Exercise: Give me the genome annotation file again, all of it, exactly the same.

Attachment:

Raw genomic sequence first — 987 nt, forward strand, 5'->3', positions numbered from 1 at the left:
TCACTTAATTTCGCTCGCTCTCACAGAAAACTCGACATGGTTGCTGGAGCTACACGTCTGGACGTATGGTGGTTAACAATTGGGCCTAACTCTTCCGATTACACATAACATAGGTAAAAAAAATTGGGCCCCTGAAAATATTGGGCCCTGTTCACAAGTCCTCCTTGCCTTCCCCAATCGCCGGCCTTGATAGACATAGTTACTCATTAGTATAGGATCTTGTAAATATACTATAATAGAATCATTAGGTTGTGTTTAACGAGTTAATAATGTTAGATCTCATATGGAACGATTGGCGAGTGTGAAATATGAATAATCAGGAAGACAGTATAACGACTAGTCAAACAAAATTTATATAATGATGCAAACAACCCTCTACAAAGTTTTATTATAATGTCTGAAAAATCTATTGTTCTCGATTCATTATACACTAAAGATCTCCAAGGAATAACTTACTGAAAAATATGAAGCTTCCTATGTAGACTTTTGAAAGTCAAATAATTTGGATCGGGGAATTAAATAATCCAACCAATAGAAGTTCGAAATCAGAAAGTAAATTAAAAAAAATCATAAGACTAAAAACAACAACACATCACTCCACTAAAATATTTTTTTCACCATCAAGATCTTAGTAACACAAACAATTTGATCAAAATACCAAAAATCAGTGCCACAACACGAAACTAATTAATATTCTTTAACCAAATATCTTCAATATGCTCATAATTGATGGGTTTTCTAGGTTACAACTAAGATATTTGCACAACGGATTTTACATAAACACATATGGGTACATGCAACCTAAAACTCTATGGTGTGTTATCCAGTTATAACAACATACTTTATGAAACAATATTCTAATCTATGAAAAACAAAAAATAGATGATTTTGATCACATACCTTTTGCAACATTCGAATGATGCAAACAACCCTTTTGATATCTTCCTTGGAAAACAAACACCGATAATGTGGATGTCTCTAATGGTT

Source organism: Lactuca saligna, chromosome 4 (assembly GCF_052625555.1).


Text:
Raw genomic sequence first — 987 nt, forward strand, 5'->3', positions numbered from 1 at the left:
TCACTTAATTTCGCTCGCTCTCACAGAAAACTCGACATGGTTGCTGGAGCTACACGTCTGGACGTATGGTGGTTAACAATTGGGCCTAACTCTTCCGATTACACATAACATAGGTAAAAAAAATTGGGCCCCTGAAAATATTGGGCCCTGTTCACAAGTCCTCCTTGCCTTCCCCAATCGCCGGCCTTGATAGACATAGTTACTCATTAGTATAGGATCTTGTAAATATACTATAATAGAATCATTAGGTTGTGTTTAACGAGTTAATAATGTTAGATCTCATATGGAACGATTGGCGAGTGTGAAATATGAATAATCAGGAAGACAGTATAACGACTAGTCAAACAAAATTTATATAATGATGCAAACAACCCTCTACAAAGTTTTATTATAATGTCTGAAAAATCTATTGTTCTCGATTCATTATACACTAAAGATCTCCAAGGAATAACTTACTGAAAAATATGAAGCTTCCTATGTAGACTTTTGAAAGTCAAATAATTTGGATCGGGGAATTAAATAATCCAACCAATAGAAGTTCGAAATCAGAAAGTAAATTAAAAAAAATCATAAGACTAAAAACAACAACACATCACTCCACTAAAATATTTTTTTCACCATCAAGATCTTAGTAACACAAACAATTTGATCAAAATACCAAAAATCAGTGCCACAACACGAAACTAATTAATATTCTTTAACCAAATATCTTCAATATGCTCATAATTGATGGGTTTTCTAGGTTACAACTAAGATATTTGCACAACGGATTTTACATAAACACATATGGGTACATGCAACCTAAAACTCTATGGTGTGTTATCCAGTTATAACAACATACTTTATGAAACAATATTCTAATCTATGAAAAACAAAAAATAGATGATTTTGATCACATACCTTTTGCAACATTCGAATGATGCAAACAACCCTTTTGATATCTTCCTTGGAAAACAAACACCGATAATGTGGATGTCTCTAATGGTT

Source organism: Lactuca saligna, chromosome 4 (assembly GCF_052625555.1).